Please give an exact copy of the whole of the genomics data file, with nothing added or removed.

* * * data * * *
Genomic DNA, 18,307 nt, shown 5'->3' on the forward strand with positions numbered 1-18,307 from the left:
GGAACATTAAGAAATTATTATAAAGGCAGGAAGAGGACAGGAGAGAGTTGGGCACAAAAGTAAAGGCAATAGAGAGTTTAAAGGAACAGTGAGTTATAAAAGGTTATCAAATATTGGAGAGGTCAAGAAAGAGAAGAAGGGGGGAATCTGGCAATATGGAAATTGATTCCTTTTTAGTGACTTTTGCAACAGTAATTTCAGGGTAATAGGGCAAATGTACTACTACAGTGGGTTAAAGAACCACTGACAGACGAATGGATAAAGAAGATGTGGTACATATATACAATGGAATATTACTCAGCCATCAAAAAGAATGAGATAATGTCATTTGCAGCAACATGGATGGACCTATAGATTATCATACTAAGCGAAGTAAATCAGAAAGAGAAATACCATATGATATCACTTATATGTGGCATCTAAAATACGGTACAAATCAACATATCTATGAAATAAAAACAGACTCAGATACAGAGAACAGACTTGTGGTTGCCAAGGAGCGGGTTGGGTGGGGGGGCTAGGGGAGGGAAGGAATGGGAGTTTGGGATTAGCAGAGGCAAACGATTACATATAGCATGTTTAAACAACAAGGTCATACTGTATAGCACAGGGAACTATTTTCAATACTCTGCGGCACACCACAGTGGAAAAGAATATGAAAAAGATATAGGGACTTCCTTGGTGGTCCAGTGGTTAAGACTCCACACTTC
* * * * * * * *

Genomic DNA, 18,307 nt, shown 5'->3' on the forward strand with positions numbered 1-18,307 from the left:
GGAACATTAAGAAATTATTATAAAGGCAGGAAGAGGACAGGAGAGAGTTGGGCACAAAAGTAAAGGCAATAGAGAGTTTAAAGGAACAGTGAGTTATAAAAGGTTATCAAATATTGGAGAGGTCAAGAAAGAGAAGAAGGGGGGAATCTGGCAATATGGAAATTGATTCCTTTTTAGTGACTTTTGCAACAGTAATTTCAGGGTAATAGGGCAAATGTACTACTACAGTGGGTTAAAGAACCACTGACAGACGAATGGATAAAGAAGATGTGGTACATATATACAATGGAATATTACTCAGCCATCAAAAAGAATGAGATAATGTCATTTGCAGCAACATGGATGGACCTATAGATTATCATACTAAGCGAAGTAAATCAGAAAGAGAAATACCATATGATATCACTTATATGTGGCATCTAAAATACGGTACAAATCAACATATCTATGAAATAAAAACAGACTCAGATACAGAGAACAGACTTGTGGTTGCCAAGGAGCGGGTTGGGTGGGGGGGCTAGGGGAGGGAAGGAATGGGAGTTTGGGATTAGCAGAGGCAAACGATTACATATAGCATGTTTAAACAACAAGGTCATACTGTATAGCACAGGGAACTATTTTCAATACTCTGCGGCACACCACAGTGGAAAAGAATATGAAAAAGATATAGGGACTTCCTTGGTGGTCCAGTGGTTAAGACTCCACACTTC